Bass Lake is also known as Crane Valley Reservoir
Click on the picture for a expanded version
||The original dam
was built in 1896 and enlarged in 1910. The Sugar Pine Railroad used to
cross the dam, bringing logging to Fresno. The Dam is actually two
parts both basically earth (Hydraulic Fill).
The long side, the one you see from most angles of the lake has no
spillway. There is a water tower which allows for the regulated outflow
to the generator and stream.
|The other side is around to the East. It
is where the spillway is located. The spillway is specially designed to
allow high levels of water to flow down stream without damaging the
spillway has 2 moveable gates to regulate outflow. The height of
the Spillway to the top of the gates is about 11.5 ft. The top of the
gate is 3376.4 ft elevation.
|Here you see the steel tracks for the removable boards. The boards slide into a track and hold water
back. They are installed after April 1st and remove November 1st. They can not be removed when holding back water. Typically no water goes through the spillway since it cannot be used
to generate power. The spillway provides emergency protection to the dam. All outflow is regulated through the power station.
||The Boards and the Gates are closed in this picure taken with the lake filling and only 3" of water pushing against the boards.
Take a Hike!
The Dam is accessible from the public boat ramp on the South
East side of the Lake from Road 222. You can walk across the long dam,
follow the paved road a little further and you will see the Spillway.
If you follow the paved road for 10 minutes you will meet Road 274 and
see Browns Ditch, or reverse the path and start at browns Ditch.
Along side the Falls are trails on both sides. They will take you up
the creek to where Road 274 crosses. The trails go up at least another
mile. Beware of poison oak. Be in shape because it is a steep climb.
of the rain and snow melt, run into the lake through the Falls located
at the North West end. North Shore Road (rd 432) crosses over this
creek called 'North Willow Creek' This creek is also the source of drinking water for the Pines Track & Falls Tracks
is Browns Ditch. This slue was added to increase the inflow when the
dam was enlarged in 1910. The slue is located at the North Eastern side
Lake. You can see Browns Ditch on Road 274 & Central Camp.
Water fills the slue at a maximum rate of 75 cu/ft/sec from Browns
Creek and South Willow Creek along with several other unnamed creeks.
|Many smaller streams also feed water to the lake.
Willow Cove - Pines Creek
Lake Shore Cove - Salter Creek
Recreation Point - Slide Creek
Crane Valley Power House, at Bass Lake has a 900 KW Generator,
installed in 1919. This is one of 5 generators on the San Joaquin
River system producing about 28 MW's of power
power House as seen from the top of the dam. Water is diverted to
either the creek or to another slue taking it to other
generators. Water is always released into the creek to maintain
the down stream habitat.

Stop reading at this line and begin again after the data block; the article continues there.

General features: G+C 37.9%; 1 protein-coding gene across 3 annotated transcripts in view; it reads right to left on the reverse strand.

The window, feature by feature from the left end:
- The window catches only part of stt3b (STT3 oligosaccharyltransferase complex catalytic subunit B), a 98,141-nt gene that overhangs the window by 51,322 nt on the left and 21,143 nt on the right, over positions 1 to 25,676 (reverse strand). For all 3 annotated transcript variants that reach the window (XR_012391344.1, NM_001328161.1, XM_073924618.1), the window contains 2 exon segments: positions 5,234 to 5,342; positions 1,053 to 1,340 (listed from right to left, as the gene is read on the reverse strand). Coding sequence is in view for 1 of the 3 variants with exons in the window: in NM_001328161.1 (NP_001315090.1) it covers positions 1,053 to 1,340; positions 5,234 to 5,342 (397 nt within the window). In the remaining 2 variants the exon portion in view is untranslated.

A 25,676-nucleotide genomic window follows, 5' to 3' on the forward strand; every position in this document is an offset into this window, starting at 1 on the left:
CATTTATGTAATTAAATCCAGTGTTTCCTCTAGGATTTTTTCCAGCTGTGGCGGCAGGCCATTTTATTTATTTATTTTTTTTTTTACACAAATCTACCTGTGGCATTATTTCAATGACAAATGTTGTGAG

Dam Operation and DescriptionThe Lake is
Owned by PG&E and regulated by government agencies.
PG&E operates the lake under a Federal License which sets the
conditions for maintaining the lake's water level and outflow needs.
Considerations are made for the following uses:
Flood Control & Lake Level
This needs are obvious. As summer ends the lake level is lowered to
60% of capacity to about -25 ft. Regulations require the Lake to be lowered to 60% of capacity by September 15th and 50%
by November 1st. The Bass Lake Homeowners Association and other
community interest lobbies
PG&E to request a waiver of the rules delaying the draw down. This
waiver is granted if a number of conditions exist to assure the lake is
lowered to required levels. PG&E also schedules a maintenance
outage to service all the power stations and slues in the system. This
outage usually occurs in July & August so the ability to draw
down the lake is limited to
providing water to downstream habitat. Over the past few years the lake
level has been kept high enough to keep docks floating through Labor
Drink Water Supply
The Lake provides limited drinking water to the PG&E Camp site
area behind Millers Landing. Bass Lake Water District draws water from
the stream feeding the falls. Other homes and tracks obtain well water.
Down Stream Habitat
It is not possible to cut all water out flow down stream without
damaging the habitat. Water supports fishing and wild life. It is not
wasted however since down stream dams also generate power. Water
flows into the central valley and is used for drinking and
Crane Valley Powerhouse, sited immediately below
Bass Lake Dam generates 900 KW of power through its turbine and after
the water is discharged from the powerhouse, it continues through four
more down stream powerhouses generating about 28 MW for the
system. From the top of the dam you can see the powerhouse
and the water moving down stream. Power is generated when ever the lake
is drawn down for any reason. Sometimes energy needs out weigh the
recreational needs to keep the lake full.
The Lake brings thousand of people to the area and make a
significant contribution the the area's economy. The government and
PG&E do there best to maintain the lake's condition including
keeping the water level high enough during the summer.
|Dam Information |
||Dam Name||Crane Valley
||Quad Name ||BASS LAKE
||Material Volume||907,000 cu yd
||Storage Capacity||45,410 ac-ft
||Reservoir Area||1,165 acre
||Drainage Area||51.4 sq mi
|Crest Elevation||3,380.86 ft
||Crest Length||1,880 ft
||Crest Width||40 ft
|Total Freeboard||14.80 ft
||Operating Freeboard||4.1 ft